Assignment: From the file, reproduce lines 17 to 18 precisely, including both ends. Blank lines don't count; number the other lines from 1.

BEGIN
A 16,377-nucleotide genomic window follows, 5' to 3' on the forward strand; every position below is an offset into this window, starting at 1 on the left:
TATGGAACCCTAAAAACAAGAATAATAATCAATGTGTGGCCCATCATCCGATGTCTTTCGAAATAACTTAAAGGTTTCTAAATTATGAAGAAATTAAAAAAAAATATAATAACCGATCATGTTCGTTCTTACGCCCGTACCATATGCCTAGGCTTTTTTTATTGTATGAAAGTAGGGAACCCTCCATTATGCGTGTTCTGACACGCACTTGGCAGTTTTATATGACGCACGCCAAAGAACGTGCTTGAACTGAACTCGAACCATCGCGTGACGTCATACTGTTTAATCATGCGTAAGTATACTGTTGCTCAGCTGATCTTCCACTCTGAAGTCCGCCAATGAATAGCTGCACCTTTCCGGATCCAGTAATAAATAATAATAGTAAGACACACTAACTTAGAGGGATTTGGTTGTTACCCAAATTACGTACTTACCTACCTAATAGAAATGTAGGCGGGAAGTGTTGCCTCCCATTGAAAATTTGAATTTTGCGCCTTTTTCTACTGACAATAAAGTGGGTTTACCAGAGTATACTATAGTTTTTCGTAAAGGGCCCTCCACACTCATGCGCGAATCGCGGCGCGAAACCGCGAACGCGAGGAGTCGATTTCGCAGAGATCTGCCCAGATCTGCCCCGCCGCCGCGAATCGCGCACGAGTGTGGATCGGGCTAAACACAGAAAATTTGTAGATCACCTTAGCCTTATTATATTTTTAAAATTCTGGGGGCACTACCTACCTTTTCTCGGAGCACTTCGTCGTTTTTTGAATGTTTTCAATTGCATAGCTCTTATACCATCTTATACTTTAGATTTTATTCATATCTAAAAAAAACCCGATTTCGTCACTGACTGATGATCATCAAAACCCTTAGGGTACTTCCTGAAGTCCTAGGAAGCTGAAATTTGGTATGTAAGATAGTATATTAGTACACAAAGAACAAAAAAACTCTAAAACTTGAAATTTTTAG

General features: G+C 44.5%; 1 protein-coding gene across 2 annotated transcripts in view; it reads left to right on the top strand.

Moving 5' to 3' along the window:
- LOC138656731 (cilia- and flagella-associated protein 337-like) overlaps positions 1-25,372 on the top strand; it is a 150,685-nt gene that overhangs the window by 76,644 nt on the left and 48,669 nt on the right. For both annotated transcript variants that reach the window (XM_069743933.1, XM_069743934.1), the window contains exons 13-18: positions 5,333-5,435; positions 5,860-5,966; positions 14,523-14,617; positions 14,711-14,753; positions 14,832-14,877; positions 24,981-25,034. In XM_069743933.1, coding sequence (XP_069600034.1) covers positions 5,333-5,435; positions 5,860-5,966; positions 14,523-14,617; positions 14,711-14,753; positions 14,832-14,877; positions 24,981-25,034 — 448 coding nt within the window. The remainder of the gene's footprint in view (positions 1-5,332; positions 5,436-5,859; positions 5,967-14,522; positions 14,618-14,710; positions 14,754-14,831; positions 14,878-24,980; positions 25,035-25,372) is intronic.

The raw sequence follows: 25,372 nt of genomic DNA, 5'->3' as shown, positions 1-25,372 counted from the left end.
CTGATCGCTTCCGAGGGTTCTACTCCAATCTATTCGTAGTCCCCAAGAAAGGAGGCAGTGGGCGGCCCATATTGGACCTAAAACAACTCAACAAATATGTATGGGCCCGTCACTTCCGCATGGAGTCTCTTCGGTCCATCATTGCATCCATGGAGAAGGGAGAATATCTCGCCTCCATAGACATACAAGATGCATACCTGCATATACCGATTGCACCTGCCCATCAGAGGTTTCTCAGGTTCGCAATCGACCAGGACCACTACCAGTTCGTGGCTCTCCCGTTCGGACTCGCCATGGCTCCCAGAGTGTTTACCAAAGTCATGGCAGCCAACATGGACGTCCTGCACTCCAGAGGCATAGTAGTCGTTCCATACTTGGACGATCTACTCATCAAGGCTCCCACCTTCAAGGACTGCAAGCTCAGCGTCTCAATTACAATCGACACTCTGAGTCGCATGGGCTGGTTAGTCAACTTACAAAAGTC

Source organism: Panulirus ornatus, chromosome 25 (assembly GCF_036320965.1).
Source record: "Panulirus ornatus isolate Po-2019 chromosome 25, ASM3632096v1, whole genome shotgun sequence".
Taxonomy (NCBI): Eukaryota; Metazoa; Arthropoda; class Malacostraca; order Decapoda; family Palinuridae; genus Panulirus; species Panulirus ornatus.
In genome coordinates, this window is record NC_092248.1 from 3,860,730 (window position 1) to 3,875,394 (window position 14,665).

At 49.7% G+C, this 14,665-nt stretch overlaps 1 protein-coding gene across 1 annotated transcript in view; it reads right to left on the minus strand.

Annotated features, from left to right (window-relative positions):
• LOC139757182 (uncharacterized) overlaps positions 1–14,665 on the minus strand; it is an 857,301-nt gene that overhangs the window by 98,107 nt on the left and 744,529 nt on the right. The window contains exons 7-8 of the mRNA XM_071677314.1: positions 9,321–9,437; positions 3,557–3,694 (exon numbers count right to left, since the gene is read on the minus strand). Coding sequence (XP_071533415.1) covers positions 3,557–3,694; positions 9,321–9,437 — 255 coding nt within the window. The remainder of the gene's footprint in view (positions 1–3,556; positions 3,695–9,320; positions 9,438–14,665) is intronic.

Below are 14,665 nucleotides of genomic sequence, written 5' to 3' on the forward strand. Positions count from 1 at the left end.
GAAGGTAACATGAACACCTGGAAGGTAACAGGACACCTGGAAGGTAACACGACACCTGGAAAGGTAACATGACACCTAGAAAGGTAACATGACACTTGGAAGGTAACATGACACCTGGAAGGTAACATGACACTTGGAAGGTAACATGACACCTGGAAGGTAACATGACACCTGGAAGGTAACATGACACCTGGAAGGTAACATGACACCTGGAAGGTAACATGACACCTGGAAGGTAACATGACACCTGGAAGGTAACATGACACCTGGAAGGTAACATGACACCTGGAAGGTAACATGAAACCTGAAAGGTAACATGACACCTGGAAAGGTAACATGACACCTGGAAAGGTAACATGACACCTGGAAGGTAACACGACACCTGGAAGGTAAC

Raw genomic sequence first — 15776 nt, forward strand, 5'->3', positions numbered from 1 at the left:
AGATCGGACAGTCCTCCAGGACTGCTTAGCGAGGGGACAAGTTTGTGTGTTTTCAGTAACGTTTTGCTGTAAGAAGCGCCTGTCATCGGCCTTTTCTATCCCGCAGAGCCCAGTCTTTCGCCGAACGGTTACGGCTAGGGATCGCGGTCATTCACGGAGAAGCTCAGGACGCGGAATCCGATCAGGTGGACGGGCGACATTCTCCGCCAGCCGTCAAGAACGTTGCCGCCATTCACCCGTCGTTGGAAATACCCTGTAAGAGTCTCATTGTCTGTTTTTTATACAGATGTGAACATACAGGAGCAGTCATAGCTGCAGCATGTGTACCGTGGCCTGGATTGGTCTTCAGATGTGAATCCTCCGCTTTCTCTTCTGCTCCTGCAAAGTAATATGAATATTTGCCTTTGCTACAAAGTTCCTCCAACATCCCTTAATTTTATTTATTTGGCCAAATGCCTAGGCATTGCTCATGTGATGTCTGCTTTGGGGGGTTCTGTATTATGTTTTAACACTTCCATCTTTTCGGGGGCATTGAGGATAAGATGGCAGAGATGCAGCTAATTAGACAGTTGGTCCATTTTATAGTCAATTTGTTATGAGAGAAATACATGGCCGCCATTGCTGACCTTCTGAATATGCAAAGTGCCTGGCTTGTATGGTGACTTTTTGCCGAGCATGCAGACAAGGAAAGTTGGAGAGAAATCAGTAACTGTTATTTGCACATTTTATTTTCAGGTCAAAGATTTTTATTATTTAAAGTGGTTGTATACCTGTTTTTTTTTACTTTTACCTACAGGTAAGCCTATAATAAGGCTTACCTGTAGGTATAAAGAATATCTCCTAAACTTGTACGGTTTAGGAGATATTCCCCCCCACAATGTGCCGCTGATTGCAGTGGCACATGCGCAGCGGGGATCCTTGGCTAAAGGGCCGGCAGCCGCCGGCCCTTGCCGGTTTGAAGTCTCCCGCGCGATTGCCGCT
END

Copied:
Raw genomic sequence first — 15776 nt, forward strand, 5'->3', positions numbered from 1 at the left:
AGATCGGACAGTCCTCCAGGACTGCTTAGCGAGGGGACAAGTTTGTGTGTTTTCAGTAACGTTTTGCTGTAAGAAGCGCCTGTCATCGGCCTTTTCTATCCCGCAGAGCCCAGTCTTTCGCCGAACGGTTACGGCTAGGGATCGCGGTCATTCACGGAGAAGCTCAGGACGCGGAATCCGATCAGGTGGACGGGCGACATTCTCCGCCAGCCGTCAAGAACGTTGCCGCCATTCACCCGTCGTTGGAAATACCCTGTAAGAGTCTCATTGTCTGTTTTTTATACAGATGTGAACATACAGGAGCAGTCATAGCTGCAGCATGTGTACCGTGGCCTGGATTGGTCTTCAGATGTGAATCCTCCGCTTTCTCTTCTGCTCCTGCAAAGTAATATGAATATTTGCCTTTGCTACAAAGTTCCTCCAACATCCCTTAATTTTATTTATTTGGCCAAATGCCTAGGCATTGCTCATGTGATGTCTGCTTTGGGGGGTTCTGTATTATGTTTTAACACTTCCATCTTTTCGGGGGCATTGAGGATAAGATGGCAGAGATGCAGCTAATTAGACAGTTGGTCCATTTTATAGTCAATTTGTTATGAGAGAAATACATGGCCGCCATTGCTGACCTTCTGAATATGCAAAGTGCCTGGCTTGTATGGTGACTTTTTGCCGAGCATGCAGACAAGGAAAGTTGGAGAGAAATCAGTAACTGTTATTTGCACATTTTATTTTCAGGTCAAAGATTTTTATTATTTAAAGTGGTTGTATACCTGTTTTTTTTTACTTTTACCTACAGGTAAGCCTATAATAAGGCTTACCTGTAGGTATAAAGAATATCTCCTAAACTTGTACGGTTTAGGAGATATTCCCCCCCACAATGTGCCGCTGATTGCAGTGGCACATGCGCAGCGGGGATCCTTGGCTAAAGGGCCGGCAGCCGCCGGCCCTTGCCGGTTTGAAGTCTCCCGCGCGATTGCCGCT